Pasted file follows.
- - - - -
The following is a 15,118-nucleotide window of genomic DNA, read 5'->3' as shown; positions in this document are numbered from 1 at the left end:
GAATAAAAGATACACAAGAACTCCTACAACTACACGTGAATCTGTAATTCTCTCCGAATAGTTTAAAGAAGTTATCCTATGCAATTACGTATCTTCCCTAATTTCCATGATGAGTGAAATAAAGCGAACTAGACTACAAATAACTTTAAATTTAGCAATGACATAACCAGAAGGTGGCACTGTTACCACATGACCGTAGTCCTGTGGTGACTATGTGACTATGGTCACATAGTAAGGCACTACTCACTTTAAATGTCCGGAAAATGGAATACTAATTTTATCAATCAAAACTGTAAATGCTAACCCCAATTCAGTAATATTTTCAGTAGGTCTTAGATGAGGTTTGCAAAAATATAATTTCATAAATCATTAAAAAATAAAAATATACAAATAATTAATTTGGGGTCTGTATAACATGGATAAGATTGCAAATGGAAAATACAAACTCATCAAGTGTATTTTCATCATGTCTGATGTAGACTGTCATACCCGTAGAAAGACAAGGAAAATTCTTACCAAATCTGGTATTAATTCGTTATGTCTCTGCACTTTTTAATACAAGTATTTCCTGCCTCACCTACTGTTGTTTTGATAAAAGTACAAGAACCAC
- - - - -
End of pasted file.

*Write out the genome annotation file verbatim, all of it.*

The following is a 15,118-nucleotide window of genomic DNA, read 5'->3' as shown; positions in this document are numbered from 1 at the left end:
GAATAAAAGATACACAAGAACTCCTACAACTACACGTGAATCTGTAATTCTCTCCGAATAGTTTAAAGAAGTTATCCTATGCAATTACGTATCTTCCCTAATTTCCATGATGAGTGAAATAAAGCGAACTAGACTACAAATAACTTTAAATTTAGCAATGACATAACCAGAAGGTGGCACTGTTACCACATGACCGTAGTCCTGTGGTGACTATGTGACTATGGTCACATAGTAAGGCACTACTCACTTTAAATGTCCGGAAAATGGAATACTAATTTTATCAATCAAAACTGTAAATGCTAACCCCAATTCAGTAATATTTTCAGTAGGTCTTAGATGAGGTTTGCAAAAATATAATTTCATAAATCATTAAAAAATAAAAATATACAAATAATTAATTTGGGGTCTGTATAACATGGATAAGATTGCAAATGGAAAATACAAACTCATCAAGTGTATTTTCATCATGTCTGATGTAGACTGTCATACCCGTAGAAAGACAAGGAAAATTCTTACCAAATCTGGTATTAATTCGTTATGTCTCTGCACTTTTTAATACAAGTATTTCCTGCCTCACCTACTGTTGTTTTGATAAAAGTACAAGAACCAC